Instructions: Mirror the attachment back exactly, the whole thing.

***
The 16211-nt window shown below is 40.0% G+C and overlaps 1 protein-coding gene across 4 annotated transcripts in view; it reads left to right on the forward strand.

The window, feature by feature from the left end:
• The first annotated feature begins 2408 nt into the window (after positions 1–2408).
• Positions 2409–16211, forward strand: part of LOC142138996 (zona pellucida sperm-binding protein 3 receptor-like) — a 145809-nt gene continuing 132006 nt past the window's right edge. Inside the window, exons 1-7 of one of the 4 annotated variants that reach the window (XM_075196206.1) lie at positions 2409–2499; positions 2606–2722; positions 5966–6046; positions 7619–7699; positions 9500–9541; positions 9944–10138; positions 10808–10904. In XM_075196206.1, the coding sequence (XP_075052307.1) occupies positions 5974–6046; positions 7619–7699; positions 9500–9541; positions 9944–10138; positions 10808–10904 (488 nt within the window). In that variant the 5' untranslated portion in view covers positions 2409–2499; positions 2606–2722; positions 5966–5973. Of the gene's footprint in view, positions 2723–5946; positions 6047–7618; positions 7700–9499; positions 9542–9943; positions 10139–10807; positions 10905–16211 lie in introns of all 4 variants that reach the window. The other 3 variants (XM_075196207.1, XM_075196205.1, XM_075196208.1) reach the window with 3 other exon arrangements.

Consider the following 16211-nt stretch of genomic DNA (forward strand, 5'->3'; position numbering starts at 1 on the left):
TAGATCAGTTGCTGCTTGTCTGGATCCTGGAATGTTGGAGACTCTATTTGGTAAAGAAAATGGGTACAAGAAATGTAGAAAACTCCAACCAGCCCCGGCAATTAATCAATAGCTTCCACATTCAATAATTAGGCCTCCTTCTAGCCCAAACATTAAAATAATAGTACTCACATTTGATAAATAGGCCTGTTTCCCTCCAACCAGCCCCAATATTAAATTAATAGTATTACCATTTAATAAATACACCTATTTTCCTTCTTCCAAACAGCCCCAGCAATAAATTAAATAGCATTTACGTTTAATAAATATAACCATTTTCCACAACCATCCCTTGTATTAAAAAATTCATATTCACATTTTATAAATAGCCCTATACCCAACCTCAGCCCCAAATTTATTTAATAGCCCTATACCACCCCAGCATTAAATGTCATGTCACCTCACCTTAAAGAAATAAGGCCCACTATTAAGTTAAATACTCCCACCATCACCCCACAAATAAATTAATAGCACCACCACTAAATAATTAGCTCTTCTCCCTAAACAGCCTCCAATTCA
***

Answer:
The 16211-nt window shown below is 40.0% G+C and overlaps 1 protein-coding gene across 4 annotated transcripts in view; it reads left to right on the forward strand.

The window, feature by feature from the left end:
• The first annotated feature begins 2408 nt into the window (after positions 1–2408).
• Positions 2409–16211, forward strand: part of LOC142138996 (zona pellucida sperm-binding protein 3 receptor-like) — a 145809-nt gene continuing 132006 nt past the window's right edge. Inside the window, exons 1-7 of one of the 4 annotated variants that reach the window (XM_075196206.1) lie at positions 2409–2499; positions 2606–2722; positions 5966–6046; positions 7619–7699; positions 9500–9541; positions 9944–10138; positions 10808–10904. In XM_075196206.1, the coding sequence (XP_075052307.1) occupies positions 5974–6046; positions 7619–7699; positions 9500–9541; positions 9944–10138; positions 10808–10904 (488 nt within the window). In that variant the 5' untranslated portion in view covers positions 2409–2499; positions 2606–2722; positions 5966–5973. Of the gene's footprint in view, positions 2723–5946; positions 6047–7618; positions 7700–9499; positions 9542–9943; positions 10139–10807; positions 10905–16211 lie in introns of all 4 variants that reach the window. The other 3 variants (XM_075196207.1, XM_075196205.1, XM_075196208.1) reach the window with 3 other exon arrangements.

Consider the following 16211-nt stretch of genomic DNA (forward strand, 5'->3'; position numbering starts at 1 on the left):
TAGATCAGTTGCTGCTTGTCTGGATCCTGGAATGTTGGAGACTCTATTTGGTAAAGAAAATGGGTACAAGAAATGTAGAAAACTCCAACCAGCCCCGGCAATTAATCAATAGCTTCCACATTCAATAATTAGGCCTCCTTCTAGCCCAAACATTAAAATAATAGTACTCACATTTGATAAATAGGCCTGTTTCCCTCCAACCAGCCCCAATATTAAATTAATAGTATTACCATTTAATAAATACACCTATTTTCCTTCTTCCAAACAGCCCCAGCAATAAATTAAATAGCATTTACGTTTAATAAATATAACCATTTTCCACAACCATCCCTTGTATTAAAAAATTCATATTCACATTTTATAAATAGCCCTATACCCAACCTCAGCCCCAAATTTATTTAATAGCCCTATACCACCCCAGCATTAAATGTCATGTCACCTCACCTTAAAGAAATAAGGCCCACTATTAAGTTAAATACTCCCACCATCACCCCACAAATAAATTAATAGCACCACCACTAAATAATTAGCTCTTCTCCCTAAACAGCCTCCAATTCA